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a threat both to europe security architecture and the international order, how bad is it? it's really bad. and regardless of the situation in ukraine and the efforts to contain the crisis in ukraine, i think the overall thing effort of the russian neither ship to re framed the european insecurity architecture or to redefine the european security are the architect of even bigger concern for the europeans, because in that really turns bank the clock until bank for the beginning of the 90 ninety's, we have to keep in mind and with a cut cut off for the 9090. we agreed on, we agreed on the fact that every country in europe is entitled to truth, the political military lines it wants to belong to. and if we would agree with the russian, that this is not except the acceptable and new more if we would accept spheres of influence, fears of interest in europe, that would be more or less the division of europe like yard half the end of the
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cold war rachel, i mean, we talk about who's, who's provoking here, who is to blame. i picked up a line from you, a secretary of state, tony blink, and who was quoted as saying, nato didn't promise not to grow. that sounds as though he has a he still has a considerable appetite for expansion and enlargement. that can't put flooding may putins mind at rest. surely. i mean, it's not that the u. s. or, or, or the other nato partners want to spend one to grow. but if the principle that every state should be able to choose what it wants. and that's the principle that the u. s. a. nato cannot back down from, they can't tell ukraine, they can't tell, let's say poland, which is actually what foot would also want us already. poland. russia doesn't want you a nato, so it doesn't matter what you want. we have to listen to russia. that's the principle that nato absolutely cannot back down from. and it's a principle of ukraine's choice. ukraine has clearly said it's in the constitution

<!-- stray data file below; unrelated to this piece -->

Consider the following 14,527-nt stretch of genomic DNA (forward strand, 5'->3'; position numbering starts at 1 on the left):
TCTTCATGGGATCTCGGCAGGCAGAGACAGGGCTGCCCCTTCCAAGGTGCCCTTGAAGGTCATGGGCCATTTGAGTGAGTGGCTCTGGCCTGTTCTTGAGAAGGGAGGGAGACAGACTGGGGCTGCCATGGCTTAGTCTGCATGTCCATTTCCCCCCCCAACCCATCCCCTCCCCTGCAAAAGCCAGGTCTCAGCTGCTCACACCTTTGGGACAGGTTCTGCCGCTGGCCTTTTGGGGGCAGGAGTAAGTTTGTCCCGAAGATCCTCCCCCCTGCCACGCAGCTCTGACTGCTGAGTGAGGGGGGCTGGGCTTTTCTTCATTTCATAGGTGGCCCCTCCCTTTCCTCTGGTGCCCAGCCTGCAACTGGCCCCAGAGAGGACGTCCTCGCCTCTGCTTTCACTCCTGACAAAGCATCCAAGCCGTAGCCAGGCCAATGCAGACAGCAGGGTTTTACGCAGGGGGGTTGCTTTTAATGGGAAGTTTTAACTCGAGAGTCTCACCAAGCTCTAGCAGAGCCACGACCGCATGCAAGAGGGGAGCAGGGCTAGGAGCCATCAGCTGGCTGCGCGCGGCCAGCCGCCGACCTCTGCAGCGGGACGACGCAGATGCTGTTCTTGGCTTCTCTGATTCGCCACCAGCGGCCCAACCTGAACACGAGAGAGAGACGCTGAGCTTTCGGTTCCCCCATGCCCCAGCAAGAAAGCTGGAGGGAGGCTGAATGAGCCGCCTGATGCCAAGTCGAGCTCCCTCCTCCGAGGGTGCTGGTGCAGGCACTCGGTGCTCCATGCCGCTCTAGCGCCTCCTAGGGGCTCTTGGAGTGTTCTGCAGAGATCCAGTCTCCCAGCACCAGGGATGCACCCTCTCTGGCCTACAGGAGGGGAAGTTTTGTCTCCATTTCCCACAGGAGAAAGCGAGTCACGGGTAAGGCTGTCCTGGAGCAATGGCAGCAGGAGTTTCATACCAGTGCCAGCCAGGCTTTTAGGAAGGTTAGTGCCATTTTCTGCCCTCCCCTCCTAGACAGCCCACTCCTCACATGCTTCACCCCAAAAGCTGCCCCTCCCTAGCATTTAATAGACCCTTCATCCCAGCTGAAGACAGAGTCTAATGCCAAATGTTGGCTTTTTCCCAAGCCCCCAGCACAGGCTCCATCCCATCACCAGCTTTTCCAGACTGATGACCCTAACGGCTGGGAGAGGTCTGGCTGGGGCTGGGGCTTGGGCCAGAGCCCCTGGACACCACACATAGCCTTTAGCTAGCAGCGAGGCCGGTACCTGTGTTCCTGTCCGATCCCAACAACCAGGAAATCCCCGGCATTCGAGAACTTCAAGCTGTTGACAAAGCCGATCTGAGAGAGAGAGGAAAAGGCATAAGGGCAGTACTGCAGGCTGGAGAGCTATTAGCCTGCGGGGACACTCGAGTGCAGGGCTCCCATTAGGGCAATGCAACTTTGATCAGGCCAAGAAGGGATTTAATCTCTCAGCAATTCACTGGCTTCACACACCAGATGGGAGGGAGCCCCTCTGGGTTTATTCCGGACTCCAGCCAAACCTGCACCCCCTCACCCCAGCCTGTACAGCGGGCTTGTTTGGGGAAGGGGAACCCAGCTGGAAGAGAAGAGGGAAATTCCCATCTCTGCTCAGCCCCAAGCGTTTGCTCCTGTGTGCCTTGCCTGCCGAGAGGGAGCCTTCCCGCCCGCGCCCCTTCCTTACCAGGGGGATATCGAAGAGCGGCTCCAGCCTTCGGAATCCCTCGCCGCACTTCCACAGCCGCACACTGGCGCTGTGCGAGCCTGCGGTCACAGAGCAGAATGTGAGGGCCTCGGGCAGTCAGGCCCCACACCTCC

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now that they want to join nato. and why do they want to join nato because they feel threatened by russia not by nato. so it's about dominance, right? it's not about sort of threat to russia it's, it's an attack on russian dominance of its neighbor countries. and frankly, put and doesn't want ukraine to be successful. and to have a democratic western european or nato based path, because that would get russians thinking that maybe they could have a better situation. that's what it's really a problem. rachel. the problem is that for the worst and fo nato, the ukraine, for example, is just a small puzzle piece. while for russia, it's a centerpiece of her, of her lead, say, strategic, her thinking strategic plans. and that, that's what makes or the difference. and that's what makes the a symmetry really are in the conflict. now, i just wonder before we move before we move on, whether it is how easy it is to dismiss vladimir proteins concerns. because since